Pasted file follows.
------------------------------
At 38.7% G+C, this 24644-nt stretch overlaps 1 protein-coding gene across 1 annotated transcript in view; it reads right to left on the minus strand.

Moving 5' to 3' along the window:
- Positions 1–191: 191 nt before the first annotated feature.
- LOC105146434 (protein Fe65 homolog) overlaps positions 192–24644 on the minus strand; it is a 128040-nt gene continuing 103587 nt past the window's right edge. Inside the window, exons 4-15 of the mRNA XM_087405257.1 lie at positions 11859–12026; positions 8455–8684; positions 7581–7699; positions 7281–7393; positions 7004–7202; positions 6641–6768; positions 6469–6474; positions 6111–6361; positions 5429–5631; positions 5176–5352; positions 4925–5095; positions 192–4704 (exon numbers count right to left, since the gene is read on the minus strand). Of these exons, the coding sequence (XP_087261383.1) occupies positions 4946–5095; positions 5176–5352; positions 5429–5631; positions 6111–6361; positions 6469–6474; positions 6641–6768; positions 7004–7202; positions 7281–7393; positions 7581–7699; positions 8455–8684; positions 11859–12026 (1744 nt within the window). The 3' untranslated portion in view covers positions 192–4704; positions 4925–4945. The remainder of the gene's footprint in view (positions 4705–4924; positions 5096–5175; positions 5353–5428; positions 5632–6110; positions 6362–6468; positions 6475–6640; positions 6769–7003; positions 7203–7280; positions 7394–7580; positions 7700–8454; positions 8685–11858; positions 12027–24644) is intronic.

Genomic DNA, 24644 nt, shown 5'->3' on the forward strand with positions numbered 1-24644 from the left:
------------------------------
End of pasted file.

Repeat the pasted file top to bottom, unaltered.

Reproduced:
At 38.7% G+C, this 24644-nt stretch overlaps 1 protein-coding gene across 1 annotated transcript in view; it reads right to left on the minus strand.

Moving 5' to 3' along the window:
- Positions 1–191: 191 nt before the first annotated feature.
- LOC105146434 (protein Fe65 homolog) overlaps positions 192–24644 on the minus strand; it is a 128040-nt gene continuing 103587 nt past the window's right edge. Inside the window, exons 4-15 of the mRNA XM_087405257.1 lie at positions 11859–12026; positions 8455–8684; positions 7581–7699; positions 7281–7393; positions 7004–7202; positions 6641–6768; positions 6469–6474; positions 6111–6361; positions 5429–5631; positions 5176–5352; positions 4925–5095; positions 192–4704 (exon numbers count right to left, since the gene is read on the minus strand). Of these exons, the coding sequence (XP_087261383.1) occupies positions 4946–5095; positions 5176–5352; positions 5429–5631; positions 6111–6361; positions 6469–6474; positions 6641–6768; positions 7004–7202; positions 7281–7393; positions 7581–7699; positions 8455–8684; positions 11859–12026 (1744 nt within the window). The 3' untranslated portion in view covers positions 192–4704; positions 4925–4945. The remainder of the gene's footprint in view (positions 4705–4924; positions 5096–5175; positions 5353–5428; positions 5632–6110; positions 6362–6468; positions 6475–6640; positions 6769–7003; positions 7203–7280; positions 7394–7580; positions 7700–8454; positions 8685–11858; positions 12027–24644) is intronic.

Genomic DNA, 24644 nt, shown 5'->3' on the forward strand with positions numbered 1-24644 from the left: